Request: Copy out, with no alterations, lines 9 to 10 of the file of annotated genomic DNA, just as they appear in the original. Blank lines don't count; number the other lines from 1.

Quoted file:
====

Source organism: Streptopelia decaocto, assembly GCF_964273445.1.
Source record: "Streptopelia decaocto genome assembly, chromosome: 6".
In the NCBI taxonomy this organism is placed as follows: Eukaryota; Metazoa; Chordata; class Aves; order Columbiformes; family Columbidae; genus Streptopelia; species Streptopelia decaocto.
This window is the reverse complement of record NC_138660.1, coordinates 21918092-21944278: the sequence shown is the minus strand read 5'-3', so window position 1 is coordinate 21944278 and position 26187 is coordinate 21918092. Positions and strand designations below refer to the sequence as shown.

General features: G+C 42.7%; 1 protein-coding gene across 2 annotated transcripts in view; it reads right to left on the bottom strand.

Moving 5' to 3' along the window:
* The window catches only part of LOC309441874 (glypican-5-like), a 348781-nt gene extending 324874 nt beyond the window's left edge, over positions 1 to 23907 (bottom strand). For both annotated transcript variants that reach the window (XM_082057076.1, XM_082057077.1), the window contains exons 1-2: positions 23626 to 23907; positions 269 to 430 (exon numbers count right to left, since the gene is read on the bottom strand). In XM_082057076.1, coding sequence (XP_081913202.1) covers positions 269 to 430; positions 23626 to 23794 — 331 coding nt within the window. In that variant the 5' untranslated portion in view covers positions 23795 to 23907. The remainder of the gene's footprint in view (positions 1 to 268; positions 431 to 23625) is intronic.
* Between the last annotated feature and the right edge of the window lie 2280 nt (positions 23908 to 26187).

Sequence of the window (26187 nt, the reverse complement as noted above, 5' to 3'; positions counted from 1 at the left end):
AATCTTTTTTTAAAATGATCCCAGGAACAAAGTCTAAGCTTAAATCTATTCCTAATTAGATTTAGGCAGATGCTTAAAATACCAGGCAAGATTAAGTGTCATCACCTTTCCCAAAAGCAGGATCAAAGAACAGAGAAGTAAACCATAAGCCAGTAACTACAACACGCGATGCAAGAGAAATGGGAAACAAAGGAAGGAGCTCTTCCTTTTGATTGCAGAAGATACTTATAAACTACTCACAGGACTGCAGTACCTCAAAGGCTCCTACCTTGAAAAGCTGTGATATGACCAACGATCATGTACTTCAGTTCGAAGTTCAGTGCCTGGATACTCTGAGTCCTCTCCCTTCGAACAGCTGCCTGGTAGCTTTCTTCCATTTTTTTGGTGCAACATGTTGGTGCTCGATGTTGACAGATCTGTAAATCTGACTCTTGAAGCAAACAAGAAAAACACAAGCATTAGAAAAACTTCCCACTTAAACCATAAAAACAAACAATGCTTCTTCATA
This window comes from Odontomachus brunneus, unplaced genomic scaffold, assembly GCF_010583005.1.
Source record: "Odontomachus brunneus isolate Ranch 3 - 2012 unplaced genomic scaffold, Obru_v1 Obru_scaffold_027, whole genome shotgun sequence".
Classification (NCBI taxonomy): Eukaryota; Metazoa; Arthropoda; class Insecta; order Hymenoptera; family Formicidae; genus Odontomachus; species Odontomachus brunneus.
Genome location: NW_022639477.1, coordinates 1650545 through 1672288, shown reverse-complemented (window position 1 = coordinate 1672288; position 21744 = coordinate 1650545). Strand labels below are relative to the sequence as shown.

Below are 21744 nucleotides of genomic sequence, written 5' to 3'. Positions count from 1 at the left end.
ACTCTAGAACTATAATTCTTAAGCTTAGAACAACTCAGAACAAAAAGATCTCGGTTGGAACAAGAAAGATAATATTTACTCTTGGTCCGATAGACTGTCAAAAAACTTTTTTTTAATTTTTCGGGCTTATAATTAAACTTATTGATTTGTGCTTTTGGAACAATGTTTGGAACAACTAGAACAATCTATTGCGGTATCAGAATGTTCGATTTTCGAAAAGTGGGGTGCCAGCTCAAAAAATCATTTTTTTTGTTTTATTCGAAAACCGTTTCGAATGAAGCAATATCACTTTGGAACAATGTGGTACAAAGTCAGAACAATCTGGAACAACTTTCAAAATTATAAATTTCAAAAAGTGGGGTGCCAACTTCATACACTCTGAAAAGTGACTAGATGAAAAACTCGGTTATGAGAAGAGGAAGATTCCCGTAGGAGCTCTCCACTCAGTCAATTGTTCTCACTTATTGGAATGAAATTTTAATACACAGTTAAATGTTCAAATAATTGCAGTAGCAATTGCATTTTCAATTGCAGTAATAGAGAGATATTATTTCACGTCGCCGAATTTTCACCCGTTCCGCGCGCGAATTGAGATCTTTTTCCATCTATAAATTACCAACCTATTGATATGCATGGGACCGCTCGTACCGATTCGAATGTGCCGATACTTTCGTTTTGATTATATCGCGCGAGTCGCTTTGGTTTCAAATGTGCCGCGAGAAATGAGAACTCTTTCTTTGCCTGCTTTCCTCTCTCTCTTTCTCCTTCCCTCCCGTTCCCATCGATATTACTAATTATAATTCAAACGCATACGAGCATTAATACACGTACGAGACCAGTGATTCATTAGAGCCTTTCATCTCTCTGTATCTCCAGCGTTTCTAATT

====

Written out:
Sequence of the window (26187 nt, the reverse complement as noted above, 5' to 3'; positions counted from 1 at the left end):
AATCTTTTTTTAAAATGATCCCAGGAACAAAGTCTAAGCTTAAATCTATTCCTAATTAGATTTAGGCAGATGCTTAAAATACCAGGCAAGATTAAGTGTCATCACCTTTCCCAAAAGCAGGATCAAAGAACAGAGAAGTAAACCATAAGCCAGTAACTACAACACGCGATGCAAGAGAAATGGGAAACAAAGGAAGGAGCTCTTCCTTTTGATTGCAGAAGATACTTATAAACTACTCACAGGACTGCAGTACCTCAAAGGCTCCTACCTTGAAAAGCTGTGATATGACCAACGATCATGTACTTCAGTTCGAAGTTCAGTGCCTGGATACTCTGAGTCCTCTCCCTTCGAACAGCTGCCTGGTAGCTTTCTTCCATTTTTTTGGTGCAACATGTTGGTGCTCGATGTTGACAGATCTGTAAATCTGACTCTTGAAGCAAACAAGAAAAACACAAGCATTAGAAAAACTTCCCACTTAAACCATAAAAACAAACAATGCTTCTTCATA